A Summary of the Research
Research on the long-term consequences of early reading difficulty provides an incentive for early intervention.
Juel (1988) found that students who are poor readers in first grade are almost certain to remain poor readers at the end of fourth grade.
Cunningham and Stanovich (1997) found that first-grade reading achievement strongly predicts 11th-grade reading achievement.
Other researchers have shown that students at risk for reading failure can be identified early, using tests of phonological awareness, and treated successfully with intensive, explicit instruction in phonological awareness, followed by systematic phonics instruction.
Early intervention for reading problems reduces the number of students identified as learning disabled (Dickson & Bursuck, 1999; Jenkins & O’Connor, O’Connor 2000).
One-on-one tutoring is the gold standard for reading instruction, and the benefits of that type of tutoring is supported by research (Cohen, Kulik, & Kulik, 1982; Juel, 1996; Waskik, 1998; Wasik & Slavin, 1993).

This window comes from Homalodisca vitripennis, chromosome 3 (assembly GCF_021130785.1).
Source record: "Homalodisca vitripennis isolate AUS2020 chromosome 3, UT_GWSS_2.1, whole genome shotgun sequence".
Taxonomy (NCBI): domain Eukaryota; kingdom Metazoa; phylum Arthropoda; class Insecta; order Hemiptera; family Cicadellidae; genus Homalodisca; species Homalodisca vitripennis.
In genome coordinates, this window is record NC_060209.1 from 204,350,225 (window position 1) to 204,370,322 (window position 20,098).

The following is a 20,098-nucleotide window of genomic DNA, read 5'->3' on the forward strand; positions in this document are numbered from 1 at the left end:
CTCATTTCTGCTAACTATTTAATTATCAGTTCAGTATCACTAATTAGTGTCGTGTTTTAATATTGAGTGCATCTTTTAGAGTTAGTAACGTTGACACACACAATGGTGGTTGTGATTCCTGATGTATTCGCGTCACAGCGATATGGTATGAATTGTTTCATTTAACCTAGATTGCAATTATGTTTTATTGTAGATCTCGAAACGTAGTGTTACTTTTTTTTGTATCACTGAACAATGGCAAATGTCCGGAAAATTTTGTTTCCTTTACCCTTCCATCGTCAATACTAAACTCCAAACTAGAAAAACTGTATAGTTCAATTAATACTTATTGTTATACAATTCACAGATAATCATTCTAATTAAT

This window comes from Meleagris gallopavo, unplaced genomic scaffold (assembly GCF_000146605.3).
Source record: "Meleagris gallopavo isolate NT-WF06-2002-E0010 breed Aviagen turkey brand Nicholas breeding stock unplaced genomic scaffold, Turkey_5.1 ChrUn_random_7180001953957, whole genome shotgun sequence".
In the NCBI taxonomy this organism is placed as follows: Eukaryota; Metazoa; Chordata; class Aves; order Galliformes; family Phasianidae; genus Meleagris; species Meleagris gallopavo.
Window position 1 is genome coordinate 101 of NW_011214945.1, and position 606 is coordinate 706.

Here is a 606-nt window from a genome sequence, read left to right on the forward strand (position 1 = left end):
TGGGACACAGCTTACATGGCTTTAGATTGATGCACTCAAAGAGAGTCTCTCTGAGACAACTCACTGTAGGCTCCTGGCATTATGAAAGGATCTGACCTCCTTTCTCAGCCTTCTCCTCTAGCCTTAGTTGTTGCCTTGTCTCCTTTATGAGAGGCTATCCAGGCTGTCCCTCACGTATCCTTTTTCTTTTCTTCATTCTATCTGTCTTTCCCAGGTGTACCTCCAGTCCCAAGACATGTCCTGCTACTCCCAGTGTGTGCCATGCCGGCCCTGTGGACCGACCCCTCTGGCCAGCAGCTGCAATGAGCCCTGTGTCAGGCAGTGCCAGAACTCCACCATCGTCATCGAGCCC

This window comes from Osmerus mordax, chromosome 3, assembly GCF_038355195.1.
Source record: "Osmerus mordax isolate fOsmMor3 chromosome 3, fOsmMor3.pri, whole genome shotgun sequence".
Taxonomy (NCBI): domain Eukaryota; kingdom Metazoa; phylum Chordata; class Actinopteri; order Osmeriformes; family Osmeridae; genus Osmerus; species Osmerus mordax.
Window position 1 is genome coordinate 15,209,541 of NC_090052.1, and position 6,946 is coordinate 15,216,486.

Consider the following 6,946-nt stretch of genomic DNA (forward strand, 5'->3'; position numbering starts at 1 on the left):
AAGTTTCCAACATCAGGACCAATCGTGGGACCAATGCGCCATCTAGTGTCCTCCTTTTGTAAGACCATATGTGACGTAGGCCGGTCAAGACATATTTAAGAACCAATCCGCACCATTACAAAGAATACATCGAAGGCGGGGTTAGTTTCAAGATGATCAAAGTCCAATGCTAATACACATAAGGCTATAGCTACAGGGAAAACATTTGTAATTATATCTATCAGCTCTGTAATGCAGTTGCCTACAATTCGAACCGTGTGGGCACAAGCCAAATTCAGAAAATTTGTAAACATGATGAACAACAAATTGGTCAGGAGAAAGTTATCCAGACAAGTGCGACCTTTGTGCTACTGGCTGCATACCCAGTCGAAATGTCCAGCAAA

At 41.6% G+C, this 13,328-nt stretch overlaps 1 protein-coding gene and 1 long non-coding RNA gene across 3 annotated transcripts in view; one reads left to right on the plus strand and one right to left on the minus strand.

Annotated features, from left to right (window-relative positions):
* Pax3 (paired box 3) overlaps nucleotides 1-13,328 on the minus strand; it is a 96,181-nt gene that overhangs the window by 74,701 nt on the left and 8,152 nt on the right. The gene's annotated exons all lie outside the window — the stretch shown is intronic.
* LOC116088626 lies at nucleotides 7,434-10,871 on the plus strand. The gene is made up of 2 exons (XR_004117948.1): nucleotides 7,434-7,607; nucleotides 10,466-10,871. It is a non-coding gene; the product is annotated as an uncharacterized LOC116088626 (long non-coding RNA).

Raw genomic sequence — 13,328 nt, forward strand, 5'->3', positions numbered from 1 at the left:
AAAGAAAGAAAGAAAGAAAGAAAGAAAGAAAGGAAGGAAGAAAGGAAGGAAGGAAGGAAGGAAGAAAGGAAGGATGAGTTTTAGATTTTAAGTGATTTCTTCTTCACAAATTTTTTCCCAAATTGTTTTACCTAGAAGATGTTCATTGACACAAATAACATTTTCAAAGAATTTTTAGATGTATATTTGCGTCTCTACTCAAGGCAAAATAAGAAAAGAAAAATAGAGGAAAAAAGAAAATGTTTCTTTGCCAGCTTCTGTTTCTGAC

That’s why the No Child Left Behind Act includes a mandate that failing schools make one-on-one tutoring available for their students.
Yet most schools do not have enough trained personnel available to offer one-on-one tutoring.
Most schools go through 10 steps to set up an Early Intervention Program using the Barton Reading & Spelling System.
If you need to convince your principal to bring in the Barton Reading & Spelling System, click here.
Preventing Reading Difficulties in Young Children
by Catherine Snow, Susan Burns, and Peg Griffin
Catch Them Before They Fall
by Joseph Torgeson
Identification and Assessment to Prevent Reading Failure in Young Children
Why Reading is not a Natural Process
by Dr. G. Reid Lyon, Ph.D.